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Becoming the Divine Warrior
Soke Masaaki Hatsumi chose to call his dojo the “Bujinkan” in honor of his teacher, Takamatsu Toshitsugu, who taught him the 9 traditions we study to do this day. The term Bujin is more than just an honorific title, but also describes a philosophy and concept of Budo.
“Bujin” translates to “Divine Warrior”. It may sound a bit egotistical, but it’s more about giving your opponent every opportunity not to injure themselves. Sounds a bit strange, since we often think of self-defense or combat in terms of injurying an opponent, and there’s validity in that view point. However, becoming a Bujin involves transcending those normal limitations and becoming “divine” – or better yet benevolent – as a warrior.
Benevolence of Freewill
While the ryu-ha (lineages) encompasses many techniques that involve preempting attack, we need to acknowledge that we all have free will. We cannot know what an opponent may, or may not do; we can only react to what they do. Strangely enough, that means to some extent our opponent is in control – to the extent they determine their own choices out of their free will. We of course react to those choices with our own.
Imagine a Chess Game. At the beginning we our faced with many choices of how to begin (and even the choice of not to play). Each choice of where to move opens new choices until there are no choices left to make. We can influence our opponents choices, but is at last up to them how they will play the game. The result of the choices leaves us a winner or a loser in a match.
We often view martial arts or fighting as forcing an attacker to our will. Instead, we should think of it as presenting them a set of choices. As the opponent makes a choice, new choices are presented. But at any point the opponent can decide to no longer fight, to cease engaging. And if they make this choice – we still have won in a benevolent kind of way. Unless we specifically of the goal of hurting or killing someone, victory is had in self-preservation.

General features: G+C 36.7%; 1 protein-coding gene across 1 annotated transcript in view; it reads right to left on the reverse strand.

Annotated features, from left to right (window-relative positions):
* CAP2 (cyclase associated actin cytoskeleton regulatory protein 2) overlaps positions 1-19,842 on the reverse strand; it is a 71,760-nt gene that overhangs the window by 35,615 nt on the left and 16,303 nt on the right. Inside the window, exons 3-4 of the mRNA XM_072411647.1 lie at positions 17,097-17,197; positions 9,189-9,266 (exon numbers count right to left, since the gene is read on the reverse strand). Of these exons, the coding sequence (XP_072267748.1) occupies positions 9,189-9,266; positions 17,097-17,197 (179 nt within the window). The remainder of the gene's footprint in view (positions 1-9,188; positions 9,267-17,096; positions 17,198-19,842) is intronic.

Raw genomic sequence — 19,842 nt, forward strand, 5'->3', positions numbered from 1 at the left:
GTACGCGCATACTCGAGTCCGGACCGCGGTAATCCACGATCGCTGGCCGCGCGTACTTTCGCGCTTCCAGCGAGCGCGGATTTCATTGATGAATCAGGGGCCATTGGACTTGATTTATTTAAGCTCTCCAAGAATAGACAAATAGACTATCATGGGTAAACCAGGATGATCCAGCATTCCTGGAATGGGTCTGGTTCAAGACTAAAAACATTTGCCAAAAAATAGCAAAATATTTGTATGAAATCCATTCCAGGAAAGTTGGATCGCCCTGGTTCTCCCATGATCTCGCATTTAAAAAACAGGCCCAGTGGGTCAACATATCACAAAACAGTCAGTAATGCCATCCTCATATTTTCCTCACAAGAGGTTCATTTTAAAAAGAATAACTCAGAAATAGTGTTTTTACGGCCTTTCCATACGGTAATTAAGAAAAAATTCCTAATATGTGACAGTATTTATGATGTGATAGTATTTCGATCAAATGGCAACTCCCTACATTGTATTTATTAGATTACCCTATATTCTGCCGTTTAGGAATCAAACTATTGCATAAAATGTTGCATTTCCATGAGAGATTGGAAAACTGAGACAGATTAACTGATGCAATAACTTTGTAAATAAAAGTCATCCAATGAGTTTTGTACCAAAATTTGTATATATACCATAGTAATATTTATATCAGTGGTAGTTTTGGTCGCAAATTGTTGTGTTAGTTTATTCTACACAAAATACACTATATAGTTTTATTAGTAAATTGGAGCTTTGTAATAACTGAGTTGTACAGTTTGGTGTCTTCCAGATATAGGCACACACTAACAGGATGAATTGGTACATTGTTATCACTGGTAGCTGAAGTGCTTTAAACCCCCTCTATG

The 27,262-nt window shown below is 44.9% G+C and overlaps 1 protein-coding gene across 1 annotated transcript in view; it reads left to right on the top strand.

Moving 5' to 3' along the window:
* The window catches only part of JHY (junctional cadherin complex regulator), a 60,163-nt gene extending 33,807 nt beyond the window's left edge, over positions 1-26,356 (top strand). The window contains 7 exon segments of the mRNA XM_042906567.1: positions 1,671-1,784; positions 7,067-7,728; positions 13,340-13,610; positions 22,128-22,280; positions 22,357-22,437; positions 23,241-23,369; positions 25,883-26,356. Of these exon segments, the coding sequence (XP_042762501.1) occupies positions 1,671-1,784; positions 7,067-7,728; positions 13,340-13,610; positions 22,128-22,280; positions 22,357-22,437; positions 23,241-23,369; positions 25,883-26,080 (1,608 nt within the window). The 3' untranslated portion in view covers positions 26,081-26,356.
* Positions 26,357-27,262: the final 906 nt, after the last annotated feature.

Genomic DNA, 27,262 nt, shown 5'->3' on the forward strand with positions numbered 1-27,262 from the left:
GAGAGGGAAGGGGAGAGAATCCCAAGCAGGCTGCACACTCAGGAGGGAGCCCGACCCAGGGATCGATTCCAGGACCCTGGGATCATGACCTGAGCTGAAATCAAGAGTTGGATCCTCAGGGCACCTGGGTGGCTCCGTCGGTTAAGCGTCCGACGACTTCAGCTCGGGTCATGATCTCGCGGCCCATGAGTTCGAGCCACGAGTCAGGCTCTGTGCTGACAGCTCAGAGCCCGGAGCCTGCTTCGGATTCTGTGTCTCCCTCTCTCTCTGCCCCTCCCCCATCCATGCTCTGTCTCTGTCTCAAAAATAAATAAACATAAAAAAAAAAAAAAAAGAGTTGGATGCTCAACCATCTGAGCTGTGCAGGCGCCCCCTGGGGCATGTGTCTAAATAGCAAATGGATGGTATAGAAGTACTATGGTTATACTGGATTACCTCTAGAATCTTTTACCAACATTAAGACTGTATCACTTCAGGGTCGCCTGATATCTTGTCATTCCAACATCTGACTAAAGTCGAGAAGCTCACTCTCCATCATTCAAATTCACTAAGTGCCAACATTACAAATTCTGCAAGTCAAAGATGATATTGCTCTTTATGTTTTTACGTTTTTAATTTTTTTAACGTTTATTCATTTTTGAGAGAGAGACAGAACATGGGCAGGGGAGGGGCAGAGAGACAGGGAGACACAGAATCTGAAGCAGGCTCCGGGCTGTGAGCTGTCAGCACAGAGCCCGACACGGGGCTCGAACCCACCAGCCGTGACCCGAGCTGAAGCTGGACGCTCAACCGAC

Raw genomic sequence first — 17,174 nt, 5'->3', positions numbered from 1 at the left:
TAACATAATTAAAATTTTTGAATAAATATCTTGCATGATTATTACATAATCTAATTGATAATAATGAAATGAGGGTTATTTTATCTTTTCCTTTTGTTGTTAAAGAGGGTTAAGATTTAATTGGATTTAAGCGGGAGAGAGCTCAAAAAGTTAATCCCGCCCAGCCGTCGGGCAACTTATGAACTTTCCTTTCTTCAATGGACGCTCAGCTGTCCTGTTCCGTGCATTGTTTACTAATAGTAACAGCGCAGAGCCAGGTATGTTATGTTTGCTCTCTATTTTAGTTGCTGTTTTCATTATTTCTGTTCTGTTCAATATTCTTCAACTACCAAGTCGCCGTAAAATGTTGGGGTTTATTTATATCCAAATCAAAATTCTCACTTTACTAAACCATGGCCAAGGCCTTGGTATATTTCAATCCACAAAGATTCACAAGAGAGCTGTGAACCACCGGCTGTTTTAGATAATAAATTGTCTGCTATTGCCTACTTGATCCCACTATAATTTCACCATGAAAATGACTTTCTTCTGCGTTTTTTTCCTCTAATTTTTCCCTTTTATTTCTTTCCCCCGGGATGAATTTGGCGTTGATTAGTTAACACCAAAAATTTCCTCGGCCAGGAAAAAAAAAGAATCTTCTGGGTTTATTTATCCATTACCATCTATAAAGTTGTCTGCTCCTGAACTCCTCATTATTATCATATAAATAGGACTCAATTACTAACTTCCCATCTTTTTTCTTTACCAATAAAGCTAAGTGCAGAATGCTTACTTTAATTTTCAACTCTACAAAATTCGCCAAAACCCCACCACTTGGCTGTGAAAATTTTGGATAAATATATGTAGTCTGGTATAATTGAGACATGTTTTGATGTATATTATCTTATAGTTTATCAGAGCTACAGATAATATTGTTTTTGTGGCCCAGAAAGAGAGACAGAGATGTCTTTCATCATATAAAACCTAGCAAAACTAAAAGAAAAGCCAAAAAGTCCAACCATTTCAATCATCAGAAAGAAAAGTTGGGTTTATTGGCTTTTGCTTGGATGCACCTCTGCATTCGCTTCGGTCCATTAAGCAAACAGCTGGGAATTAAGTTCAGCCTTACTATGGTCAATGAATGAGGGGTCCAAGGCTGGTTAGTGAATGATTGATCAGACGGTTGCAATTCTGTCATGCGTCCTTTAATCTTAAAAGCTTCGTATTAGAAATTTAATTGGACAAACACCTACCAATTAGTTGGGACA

However, if they continue to choose to attack, then it is up to us to create consequences for them face.
It’s about Consequence
Every choice has a consequence. If they choose to stop fighting, then they can stave injury to themselves. If they continue to fight, greater and greater consequence will be presented to them in the form of pain and injury. To put it simply, the more they attack, the more pain and injury they face, until they give up or they die.
To illustrate this concept, let’s look at an everyday example: speed limits. It’s our choice whether or not to obey them. If we speed the possible consequence is we get pulled over. When we are pulled over, we face the choice of stopping and getting a ticket, or to attempt to out run the police and face the greater consequence of a police chase. If we are in a police chase we can choose to stop at anytime or face the consequence of escalating police action and additional legal trouble. If we choose to resist the escalating actions of law enforcement, we risk injury and death. It is up to us what consequence we face. Most of us choose the consequences of obeying speed limits because it’s better to be late than get a speeding ticket, better to get a speeding ticket than a police chase, better to give up in a police chase than to possibly die. The consequences are created for us – we just choose what it is.
This idea plays into self-defense: a person throws a punch and it is blocked. Is the fight over? They throw a second, and pain is inflicted on them. Is it enough? The continue to fight and things start to become injured or broken. Did they stop? In fact, we can view “Kata” or techniquesas illustrations of predetermined choices and consequence, where by we learn to react to certain choices by presenting a certain consequence.
This idea is what Soke often refers to as “Cat and Mouse”. A mouse is helpless against a cat. Yet a cat will sometimes play with the mouse depending on what it does. The mouse’s fate is pretty well sealed – it’s going to be a meal – but what happens before that is based on the choices of the mouse and the consequence of those choices. The cat has sealed the mouse’s fate, yet is allowing the mouse to make choices.
We train to become the cat. We learn how to seal our opponent’s fate and ours as well: we will be victorious by surviving – they will lose in trying to harm us. Everything else is simply presenting them with consequences to their choices until they accept their fate. It’s allowing them to play a game that they cannot win, but only affords them degrees of losing until there are no choices for them left to make. This is the concept of being a Bujin.